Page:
|NOT JUST REFUGEES BUT ALL ARE WELCOME|
Austrian police opened the back of a truck abandoned on the side of a motorway to find the bodies of 71 migrants. They had suffocated after paying smugglers to transport them across the border from neighbouring Hungary. Despite having made it into the EU’s passport-free Schengen zone, they still felt the need to travel clandestinely to avoid being fingerprinted and registered for asylum in Hungary, which would have offered them few opportunities to work or integrate.
“This tragedy comes as a cruel reminder that the Dublin Regulation results in death,” commented Hungarian NGO Migszol after the news broke. “What we need is a safe passage through our country, and for that, we need to fight the European legislation.”
Under the EU’s Dublin Regulation, asylum seekers registered and fingerprinted in one country, for example Hungary, can be returned there if they later try to register an asylum claim elsewhere, say in Germany or the UK. The rule was designed to determine which member state was responsible for processing an asylum claim and to deter people from registering multiple claims. In practice, northern EU states have used it to avoid processing claims for people already registered in another country - usually frontline states such as Italy, Greece and Hungary. As well as placing additional pressure on frontline states, it forces refugees to stay in a country where they may have no family connections, cannot speak the language, and struggle to support themselves.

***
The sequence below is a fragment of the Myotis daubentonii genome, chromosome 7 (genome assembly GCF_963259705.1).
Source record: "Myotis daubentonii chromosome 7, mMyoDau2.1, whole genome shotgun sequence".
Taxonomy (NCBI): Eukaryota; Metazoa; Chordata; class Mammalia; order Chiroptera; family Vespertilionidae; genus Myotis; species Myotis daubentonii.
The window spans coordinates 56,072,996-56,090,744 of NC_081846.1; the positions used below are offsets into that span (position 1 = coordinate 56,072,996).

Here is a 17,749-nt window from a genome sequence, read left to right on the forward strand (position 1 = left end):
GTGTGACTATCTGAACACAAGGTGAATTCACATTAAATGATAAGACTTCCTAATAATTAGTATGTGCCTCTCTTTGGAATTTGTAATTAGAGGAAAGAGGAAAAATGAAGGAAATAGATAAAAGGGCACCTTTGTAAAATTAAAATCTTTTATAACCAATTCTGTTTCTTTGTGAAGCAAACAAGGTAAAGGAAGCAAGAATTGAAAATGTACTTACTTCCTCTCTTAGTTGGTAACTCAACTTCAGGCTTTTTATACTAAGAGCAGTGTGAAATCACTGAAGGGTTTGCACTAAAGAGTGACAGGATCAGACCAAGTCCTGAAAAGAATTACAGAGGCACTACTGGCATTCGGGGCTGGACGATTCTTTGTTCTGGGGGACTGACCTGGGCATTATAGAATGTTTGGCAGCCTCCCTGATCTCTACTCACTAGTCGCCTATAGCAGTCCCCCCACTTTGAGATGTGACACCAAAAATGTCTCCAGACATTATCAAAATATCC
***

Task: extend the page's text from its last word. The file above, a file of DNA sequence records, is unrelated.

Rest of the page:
Critics point out the rule places an unfair burden on frontline states such as Greece and Italy, which are already struggling to cope with thousands of new arrivals and deters such states from fingerprinting and registering. Italy in particular has been accused of failing to fingerprint a significant portion of the 170,000 migrants who arrived there by boat in 2014. For their part, asylum seekers intent on joining family members in Sweden or Holland, or on finding work in the UK, are extremely reluctant for their fingerprints to be loaded into Eurodac, an EU-wide fingerprint database.
Greg O’Ceallaigh, a London-based barrister who deals with Dublin removals of asylum seekers from the UK back to countries such as Italy, said that many asylum seekers were taking clandestine routes through Europe to evade detection until they reached a country where they had a family member or at least spoke the language. “We see people who have burned the skin off their fingertips in an effort to avoid being fingerprinted,” he told IRIN. “...There does need to be a more politically brave response to all of this; a proper pan-European asylum strategy.”